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7. Inheritance and Overloading

7.1 Inheritance

LPC supports inheritance. Inheritance is a way of making the variables and functions of one object available to another without copying the actual code. The syntax for inheriting an object is inherit "filename"; where 'filename' is the filename of the object one wish to inherit. This statement must come before any variables and functions are defined. LPC allows the inheritance of multiple objects.

An object can, however, protect function and variables from access through inheritance by declaring them with the type modifier 'private'. The inheritance itself can be modified by the modifiers 'private' and 'static'. Only the 'static' modifier has any effects, and that is to mark the inherited variables as static.

7.2 Overloading

All inherited functions can be overloaded, or redefined, by the inheriting object. Redefining a function declared as having the type modifier 'nomask' triggers a load-time error.

The overloaded functions can still be accessed by prepending the function name by '::', ::function();. If you inherit several files that defines the same function, this will call 'function' in the last inherited object. By prepending the '::' by the filename, exactly which function is called can be controlled: filename::function.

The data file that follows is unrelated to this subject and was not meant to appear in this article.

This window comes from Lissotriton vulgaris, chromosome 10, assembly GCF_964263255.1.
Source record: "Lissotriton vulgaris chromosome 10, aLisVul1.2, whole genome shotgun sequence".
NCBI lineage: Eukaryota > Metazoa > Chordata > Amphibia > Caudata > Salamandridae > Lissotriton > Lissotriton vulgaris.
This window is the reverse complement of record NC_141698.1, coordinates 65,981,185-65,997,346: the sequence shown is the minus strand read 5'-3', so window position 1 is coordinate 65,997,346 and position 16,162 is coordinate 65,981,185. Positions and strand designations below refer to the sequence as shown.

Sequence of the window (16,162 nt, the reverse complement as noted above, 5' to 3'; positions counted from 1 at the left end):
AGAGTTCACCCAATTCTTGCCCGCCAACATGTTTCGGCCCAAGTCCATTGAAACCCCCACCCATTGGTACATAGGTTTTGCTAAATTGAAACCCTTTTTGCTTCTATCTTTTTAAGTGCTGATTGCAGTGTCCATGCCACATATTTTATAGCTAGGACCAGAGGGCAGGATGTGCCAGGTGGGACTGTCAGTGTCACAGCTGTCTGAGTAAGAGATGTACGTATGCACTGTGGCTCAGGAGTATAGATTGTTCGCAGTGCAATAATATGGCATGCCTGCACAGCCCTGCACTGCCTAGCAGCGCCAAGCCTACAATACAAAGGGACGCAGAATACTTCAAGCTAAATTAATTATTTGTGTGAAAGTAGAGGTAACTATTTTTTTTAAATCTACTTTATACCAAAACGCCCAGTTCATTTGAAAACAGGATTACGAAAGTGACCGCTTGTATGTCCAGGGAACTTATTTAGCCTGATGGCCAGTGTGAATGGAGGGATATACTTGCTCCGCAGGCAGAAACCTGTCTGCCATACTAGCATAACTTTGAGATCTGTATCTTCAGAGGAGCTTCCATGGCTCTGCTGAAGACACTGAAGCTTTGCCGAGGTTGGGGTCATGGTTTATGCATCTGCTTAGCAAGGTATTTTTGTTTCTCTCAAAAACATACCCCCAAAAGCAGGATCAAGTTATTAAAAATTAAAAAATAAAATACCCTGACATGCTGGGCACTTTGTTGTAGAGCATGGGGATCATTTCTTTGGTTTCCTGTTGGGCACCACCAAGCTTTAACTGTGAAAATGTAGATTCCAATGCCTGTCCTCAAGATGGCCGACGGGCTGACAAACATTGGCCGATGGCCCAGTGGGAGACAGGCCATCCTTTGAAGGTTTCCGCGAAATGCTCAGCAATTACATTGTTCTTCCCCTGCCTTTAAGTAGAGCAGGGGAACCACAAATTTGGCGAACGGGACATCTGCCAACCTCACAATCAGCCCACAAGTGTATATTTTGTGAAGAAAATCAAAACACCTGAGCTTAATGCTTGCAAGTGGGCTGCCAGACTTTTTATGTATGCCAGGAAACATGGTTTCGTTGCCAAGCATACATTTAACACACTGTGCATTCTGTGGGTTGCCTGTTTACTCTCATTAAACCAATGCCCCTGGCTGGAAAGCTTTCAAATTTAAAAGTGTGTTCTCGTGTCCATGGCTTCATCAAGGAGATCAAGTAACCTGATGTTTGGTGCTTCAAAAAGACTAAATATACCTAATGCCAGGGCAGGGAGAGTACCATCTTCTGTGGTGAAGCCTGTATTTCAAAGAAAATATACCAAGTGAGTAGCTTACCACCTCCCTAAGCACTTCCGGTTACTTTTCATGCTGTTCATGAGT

As an example, consider three files, 'file1', 'file2' and 'file3', all of which defines the function 'foo()', which returns 1, 2 and 3 respectively:

  inherit "path1/file1";
  inherit "path2/file2";
  inherit "path3/file3";

    int i;

    i  = file1::foo(); // Call function foo() in first object.
    i += file2::foo(); // Call function foo() in second object.
    i += file3::foo(); // Call function foo() in third object.
                       // This could as well have been written as
                       // i += ::foo();
                       // since 'file3' is the last inherited.
    return i;
would then return 6, the sum.

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Next: 8. Miscelleanous Features Up: NannyMUD LPC Previous: 6. Strings, Arrays and
Mats Henrik Carlberg